If you choose to receive financial assistance from your landlord to build your fitout, you should also be very clear on the make good obligations. A make good clause will always be in a lease agreement, indicating the condition the space should be returned to at the end of the lease.
Assuming the landlord takes ownership of the fitout works, they may only want your personal property removed (e.g. furniture, filing cabinets, computers, etc.). The clause can also request that the property be restored to its original state at the time the lease started. This may involve a deep clean of the entire space or a complete strip out of the current fitout.
If a landlord made a significant investment into your fitout, chances are they may want to retain it for a new tenant. Your make good obligation will reflect this, requiring that you only remove the property that you own.
A Note on Clawbacks
Read your contract thoroughly. Then read it again. Then a few more times. And if you can, get an expert opinion on top of that. You don’t want to be stuck in a sticky situation once the agreement is signed.
If your landlord chooses to contribute to your fitout, beware of any clawback provisions (and the situations that enable them) in your contract. If you break your contract early, for example, you could be owing back any contributions made up to that point. Make sure you have a clear understanding of these provisions and negotiate any obligations that you believe are unfair.
Is a Fitout Contribution Taxable?
Disclaimer: We are not tax experts, it's essential to consult with professionals who can provide guidance tailored to your specific situation. Generally, fitout contributions may have tax implications, and understanding these nuances is crucial for effective financial planning.
The tax treatment of fitout contributions can vary based on several factors, including the nature of the contribution and how it is accounted for in the financial records.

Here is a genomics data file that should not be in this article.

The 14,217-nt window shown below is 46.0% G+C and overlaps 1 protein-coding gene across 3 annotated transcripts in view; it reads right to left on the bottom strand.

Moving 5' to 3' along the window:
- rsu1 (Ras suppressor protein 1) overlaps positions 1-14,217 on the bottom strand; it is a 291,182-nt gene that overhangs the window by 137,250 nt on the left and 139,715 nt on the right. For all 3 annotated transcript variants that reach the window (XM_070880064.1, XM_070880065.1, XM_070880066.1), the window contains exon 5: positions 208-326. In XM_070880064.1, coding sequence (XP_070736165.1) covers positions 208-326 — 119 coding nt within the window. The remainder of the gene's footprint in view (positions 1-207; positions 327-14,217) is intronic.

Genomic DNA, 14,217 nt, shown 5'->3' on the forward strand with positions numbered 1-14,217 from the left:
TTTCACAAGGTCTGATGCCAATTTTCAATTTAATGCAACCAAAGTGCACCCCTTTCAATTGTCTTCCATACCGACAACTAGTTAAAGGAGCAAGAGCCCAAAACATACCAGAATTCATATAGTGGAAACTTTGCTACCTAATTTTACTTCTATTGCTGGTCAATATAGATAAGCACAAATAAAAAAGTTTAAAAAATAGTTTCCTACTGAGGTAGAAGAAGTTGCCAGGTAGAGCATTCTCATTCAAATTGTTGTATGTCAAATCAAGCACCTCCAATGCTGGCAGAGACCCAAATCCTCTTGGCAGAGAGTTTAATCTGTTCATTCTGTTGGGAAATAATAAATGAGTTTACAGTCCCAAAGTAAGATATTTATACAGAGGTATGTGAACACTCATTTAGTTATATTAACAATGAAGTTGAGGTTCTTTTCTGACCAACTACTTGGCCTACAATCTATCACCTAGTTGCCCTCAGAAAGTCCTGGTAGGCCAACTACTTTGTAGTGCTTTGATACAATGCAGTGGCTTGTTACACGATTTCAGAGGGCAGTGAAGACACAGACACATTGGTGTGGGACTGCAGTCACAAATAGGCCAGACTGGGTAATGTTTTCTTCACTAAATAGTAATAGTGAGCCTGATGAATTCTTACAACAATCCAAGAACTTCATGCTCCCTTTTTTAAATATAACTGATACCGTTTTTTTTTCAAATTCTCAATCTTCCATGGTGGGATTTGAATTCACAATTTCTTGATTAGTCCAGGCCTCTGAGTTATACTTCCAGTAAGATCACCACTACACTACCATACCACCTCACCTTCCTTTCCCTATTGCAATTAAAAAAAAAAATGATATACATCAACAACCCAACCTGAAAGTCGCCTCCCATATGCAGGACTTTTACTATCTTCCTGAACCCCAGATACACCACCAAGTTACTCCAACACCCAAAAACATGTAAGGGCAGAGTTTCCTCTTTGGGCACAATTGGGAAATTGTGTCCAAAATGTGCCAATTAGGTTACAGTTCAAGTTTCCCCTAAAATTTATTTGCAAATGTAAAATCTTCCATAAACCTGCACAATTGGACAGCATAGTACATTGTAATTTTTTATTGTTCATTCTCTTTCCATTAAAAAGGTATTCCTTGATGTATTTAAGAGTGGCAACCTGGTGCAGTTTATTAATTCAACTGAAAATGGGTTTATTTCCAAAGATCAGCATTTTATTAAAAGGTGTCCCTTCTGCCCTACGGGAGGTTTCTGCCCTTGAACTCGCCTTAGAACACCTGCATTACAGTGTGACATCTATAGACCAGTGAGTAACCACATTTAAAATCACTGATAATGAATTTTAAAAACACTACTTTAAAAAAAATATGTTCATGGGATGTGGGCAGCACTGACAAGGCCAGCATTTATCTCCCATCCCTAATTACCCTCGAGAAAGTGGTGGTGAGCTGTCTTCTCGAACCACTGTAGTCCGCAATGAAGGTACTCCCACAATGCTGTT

If your lease agreement states that you, the tenant, own the fitout, the ATO will likely see the fitout contribution as income. On the other end, the tenant will likely receive a tax deduction, further incentivising them to make you the owner of the build. If done this way, you could be hit with major tax owing in the following year.
If the lease agreement states that the landlord owns the fitout (up to the cost contributed), you don’t receive income, can’t claim a deduction, and won’t be taxed on the contribution. The landlord can claim a deduction but at a much lower rate.
As we cannot provide tax advice, we suggest reading this as well as contacting a tax expert for advice specific to your situation.
Leverage Contributions in Your Upcoming Fitout
Fitout contributions are great incentives for businesses and landlords. For businesses, they ease the transition into a new space. And for property owners, they help attract and secure long-term renters. It can be a win-win situation for both sides provided the lease agreement is thoroughly examined and negotiated.
Ready to negotiate your commercial lease but don’t know where to start? Check out these tips. Already decided on a location and want to start your fitout? Speak to our team today and we’d be more than happy to give you advice on cost, budgets, requirements, and timeframes for your office or commercial fitout. Give us a call at 1800 434 868 or email email@example.com.